Plant Tissue Articles

  • Adapting production to drought

    Many parts of the world face water shortage and drought. As a result, farms and orchards are losing their capacity to produce food. According to the Food and Agriculture Organization (FAO), drought cost the world 29 billion USD in 2018; therefore, it is imperative for governments, crop consultants, and farmers to be proactive. Technology is already available for risk assessment, planning, and ...


    By CID Bio-Science, Inc.

  • Advances in phytoremediation

    Phytoremediation has many proponents to treat widespread chemical contaminants in soil, water, and air. It is low-cost, eco-friendly, and doesn’t require complicated technology and infrastructure. As it is a new branch of science, it is necessary to understand the processes involved in the different methods of phytoremediation to advise decision-making for application of this technology. ...


    By CID Bio-Science, Inc.

  • Infectious Pancreatic Necrosis (IPN)

    Cause of the Disease Infectious pancreatic necrosis (also known as Acute catarrhal enteritis) is one of the first described and most extensively studied diseases of fish. There are strains and substrains of IPN virus that can be differentiated by serological, biochemical and genetic means. The VR-299 (type 1) strain was originally isolated in North America and has ...

  • Genomic gymnastics help sorghum plant survive drought

    Scorching temperatures and parched earth are no match for the sorghum plant -- this cereal crop, native to Africa and Australia, will remain green and productive, even under conditions that would render other plants brown, brittle and barren. A new study published this week in the journal Proceedings of the National ...

  • Detecting plant root diseases & pests

    Soil-borne pests and diseases are harder to detect than those on the aerial parts of a plant. Visible symptoms in leaves and stem appear only in the final stages of the attacks. If plants are treated at this point, it may be difficult to avoid plant injury, as plants could already have been severely impacted. Early detection and identification are key to prevent crop loss. There are, however, ...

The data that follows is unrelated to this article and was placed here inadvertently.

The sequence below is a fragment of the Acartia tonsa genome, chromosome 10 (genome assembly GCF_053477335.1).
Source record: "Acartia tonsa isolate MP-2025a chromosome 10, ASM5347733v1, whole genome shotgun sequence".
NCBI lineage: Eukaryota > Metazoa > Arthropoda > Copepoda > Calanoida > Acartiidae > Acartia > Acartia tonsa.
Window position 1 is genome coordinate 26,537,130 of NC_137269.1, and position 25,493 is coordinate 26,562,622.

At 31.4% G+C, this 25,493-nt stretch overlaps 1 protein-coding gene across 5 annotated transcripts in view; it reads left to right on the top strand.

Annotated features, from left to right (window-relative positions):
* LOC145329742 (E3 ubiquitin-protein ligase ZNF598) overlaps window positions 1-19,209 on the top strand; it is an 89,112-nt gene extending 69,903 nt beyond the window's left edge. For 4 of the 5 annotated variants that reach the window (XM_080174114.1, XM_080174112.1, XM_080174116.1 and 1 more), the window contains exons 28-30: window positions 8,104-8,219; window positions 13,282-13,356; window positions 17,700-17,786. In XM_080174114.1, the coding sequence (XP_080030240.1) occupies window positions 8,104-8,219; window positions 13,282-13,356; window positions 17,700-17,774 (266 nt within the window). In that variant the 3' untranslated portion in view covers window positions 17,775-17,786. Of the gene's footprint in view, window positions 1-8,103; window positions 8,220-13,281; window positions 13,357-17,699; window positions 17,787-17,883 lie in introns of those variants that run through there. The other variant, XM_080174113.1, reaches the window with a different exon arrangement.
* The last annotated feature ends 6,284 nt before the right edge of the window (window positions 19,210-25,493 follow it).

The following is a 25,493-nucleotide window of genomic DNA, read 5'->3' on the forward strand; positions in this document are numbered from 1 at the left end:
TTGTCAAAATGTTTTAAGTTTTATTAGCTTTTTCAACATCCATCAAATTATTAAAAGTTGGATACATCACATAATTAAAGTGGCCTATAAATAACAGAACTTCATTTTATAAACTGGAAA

By CID Bio-Science, Inc.

  • PESTICIDE AND ANTIBIOTICS RESIDUES IN FOOD - TOMATOES USED AS AN EXAMPLE

    POLLUTANTS CONTAMINATE FOODSTUFFS Residues of drugs or transformation products of those are often found in human excretions. Also leftovers of drugs are often thoughtlessly discarded into the wastewater by the public. The drawn from the wastewater sewage sludge is partially distributed as fertilizer onto fields. It is also common knowledge that antibiotics are added to animal feed. Remainders ...


    By Fritsch Milling and Sizing

  • International Projects - Case Study

    Since its establishment, the Company has executed and completed a wide array of projects in diverse climatic zones all over the world, under varying economic and socioeconomic conditions. Soli has gained extensive experience in setting up turnkey greenhouse projects (for more details, please refer to Greenhouses on our Products page.) Soli specializes in the planning and execution of ...


    By Soli Ltd.

  • Leaf spectroscopy

    Spectroscopy is a precise and non-destructive technique that can tell us about several processes going on in plants and trees. After being integrated into small handheld devices, it can provide instant and accurate results in the field, forests, and laboratories. It replaces several conventional methods, which were time-consuming and often needed weeks of estimation in expensive laboratories. By ...


    By CID Bio-Science, Inc.

  • Ground-Truth Data ‘Absolutely’ Adds Value to Top-Shelf Cannabis

    Esensia’s craft cannabis operation uses senses and sensors to navigate an industry sea change, while staying true to its roots. ...


    By Arable

  • Tree, Crop & Plant Stress – A Primer on Abiotic and Biotic Stressors

    The natural conditions in which plants and trees grow are neither uniform nor controlled. Many changes or fluctuations, even if they are temporary, can have a negative impact on and stress plants. The factors which can lead to stress can be one of two types: abiotic or biotic. Stress can have serious repercussions on various phases of a plant’s growth and, ultimately, crop productivity. ...


    By CID Bio-Science, Inc.

  • Tree, crop & plant stress – A primer on abiotic and biotic stressors